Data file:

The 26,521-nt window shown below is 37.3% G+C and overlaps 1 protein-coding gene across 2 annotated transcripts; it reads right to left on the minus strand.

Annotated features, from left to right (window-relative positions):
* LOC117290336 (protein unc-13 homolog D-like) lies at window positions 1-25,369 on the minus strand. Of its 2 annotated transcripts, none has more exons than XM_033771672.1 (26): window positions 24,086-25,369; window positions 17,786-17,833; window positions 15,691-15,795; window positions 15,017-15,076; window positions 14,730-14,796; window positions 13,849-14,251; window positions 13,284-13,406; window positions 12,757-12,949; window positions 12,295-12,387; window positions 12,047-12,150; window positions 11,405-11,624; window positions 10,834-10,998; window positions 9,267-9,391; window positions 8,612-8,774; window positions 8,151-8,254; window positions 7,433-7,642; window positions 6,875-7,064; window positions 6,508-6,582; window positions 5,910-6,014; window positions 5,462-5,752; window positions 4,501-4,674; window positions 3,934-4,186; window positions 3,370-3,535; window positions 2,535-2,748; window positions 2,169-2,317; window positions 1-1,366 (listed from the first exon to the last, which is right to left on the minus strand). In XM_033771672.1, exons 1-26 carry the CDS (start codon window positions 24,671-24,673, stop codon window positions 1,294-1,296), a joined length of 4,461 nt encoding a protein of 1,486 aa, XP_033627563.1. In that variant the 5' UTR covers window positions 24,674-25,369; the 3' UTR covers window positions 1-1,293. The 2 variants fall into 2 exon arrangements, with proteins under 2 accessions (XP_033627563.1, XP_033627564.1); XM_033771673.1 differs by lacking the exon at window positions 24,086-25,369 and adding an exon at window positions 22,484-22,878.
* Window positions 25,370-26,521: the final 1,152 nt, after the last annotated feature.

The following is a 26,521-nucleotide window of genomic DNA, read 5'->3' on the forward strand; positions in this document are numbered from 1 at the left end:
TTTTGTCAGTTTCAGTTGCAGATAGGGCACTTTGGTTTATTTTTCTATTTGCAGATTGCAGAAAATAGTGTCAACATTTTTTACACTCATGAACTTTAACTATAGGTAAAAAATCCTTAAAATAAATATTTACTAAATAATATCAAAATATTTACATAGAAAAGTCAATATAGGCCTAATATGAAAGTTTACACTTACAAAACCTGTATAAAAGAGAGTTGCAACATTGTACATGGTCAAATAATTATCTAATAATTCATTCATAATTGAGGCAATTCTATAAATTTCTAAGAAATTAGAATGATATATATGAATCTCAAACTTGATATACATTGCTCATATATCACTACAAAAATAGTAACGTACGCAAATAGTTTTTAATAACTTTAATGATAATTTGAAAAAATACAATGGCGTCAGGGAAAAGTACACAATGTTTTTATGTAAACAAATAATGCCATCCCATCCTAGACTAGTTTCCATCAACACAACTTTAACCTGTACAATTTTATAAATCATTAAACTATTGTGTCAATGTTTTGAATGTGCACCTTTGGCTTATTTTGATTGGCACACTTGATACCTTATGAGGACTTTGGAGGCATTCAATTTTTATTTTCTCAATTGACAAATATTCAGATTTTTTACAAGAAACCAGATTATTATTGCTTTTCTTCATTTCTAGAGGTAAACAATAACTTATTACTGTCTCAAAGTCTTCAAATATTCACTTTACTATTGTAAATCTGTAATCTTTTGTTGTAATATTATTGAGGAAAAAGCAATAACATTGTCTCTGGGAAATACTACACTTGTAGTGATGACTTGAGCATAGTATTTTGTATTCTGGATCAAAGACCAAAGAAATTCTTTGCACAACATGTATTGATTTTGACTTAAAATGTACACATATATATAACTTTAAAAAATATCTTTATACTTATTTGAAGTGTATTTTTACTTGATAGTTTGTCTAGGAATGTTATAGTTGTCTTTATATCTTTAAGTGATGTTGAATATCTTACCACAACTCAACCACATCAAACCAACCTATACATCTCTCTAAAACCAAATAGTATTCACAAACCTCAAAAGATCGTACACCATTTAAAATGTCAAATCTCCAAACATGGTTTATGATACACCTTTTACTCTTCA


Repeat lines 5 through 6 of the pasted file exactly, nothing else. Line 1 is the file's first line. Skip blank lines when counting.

The following is a 26,521-nucleotide window of genomic DNA, read 5'->3' on the forward strand; positions in this document are numbered from 1 at the left end:
TTTTGTCAGTTTCAGTTGCAGATAGGGCACTTTGGTTTATTTTTCTATTTGCAGATTGCAGAAAATAGTGTCAACATTTTTTACACTCATGAACTTTAACTATAGGTAAAAAATCCTTAAAATAAATATTTACTAAATAATATCAAAATATTTACATAGAAAAGTCAATATAGGCCTAATATGAAAGTTTACACTTACAAAACCTGTATAAAAGAGAGTTGCAACATTGTACATGGTCAAATAATTATCTAATAATTCATTCATAATTGAGGCAATTCTATAAATTTCTAAGAAATTAGAATGATATATATGAATCTCAAACTTGATATACATTGCTCATATATCACTACAAAAATAGTAACGTACGCAAATAGTTTTTAATAACTTTAATGATAATTTGAAAAAATACAATGGCGTCAGGGAAAAGTACACAATGTTTTTATGTAAACAAATAATGCCATCCCATCCTAGACTAGTTTCCATCAACACAACTTTAACCTGTACAATTTTATAAATCATTAAACTATTGTGTCAATGTTTTGAATGTGCACCTTTGGCTTATTTTGATTGGCACACTTGATACCTTATGAGGACTTTGGAGGCATTCAATTTTTATTTTCTCAATTGACAAATATTCAGATTTTTTACAAGAAACCAGATTATTATTGCTTTTCTTCATTTCTAGAGGTAAACAATAACTTATTACTGTCTCAAAGTCTTCAAATATTCACTTTACTATTGTAAATCTGTAATCTTTTGTTGTAATATTATTGAGGAAAAAGCAATAACATTGTCTCTGGGAAATACTACACTTGTAGTGATGACTTGAGCATAGTATTTTGTATTCTGGATCAAAGACCAAAGAAATTCTTTGCACAACATGTATTGATTTTGACTTAAAATGTACACATATATATAACTTTAAAAAATATCTTTATACTTATTTGAAGTGTATTTTTACTTGATAGTTTGTCTAGGAATGTTATAGTTGTCTTTATATCTTTAAGTGATGTTGAATATCTTACCACAACTCAACCACATCAAACCAACCTATACATCTCTCTAAAACCAAATAGTATTCACAAACCTCAAAAGATCGTACACCATTTAAAATGTCAAATCTCCAAACATGGTTTATGATACACCTTTTACTCTTCA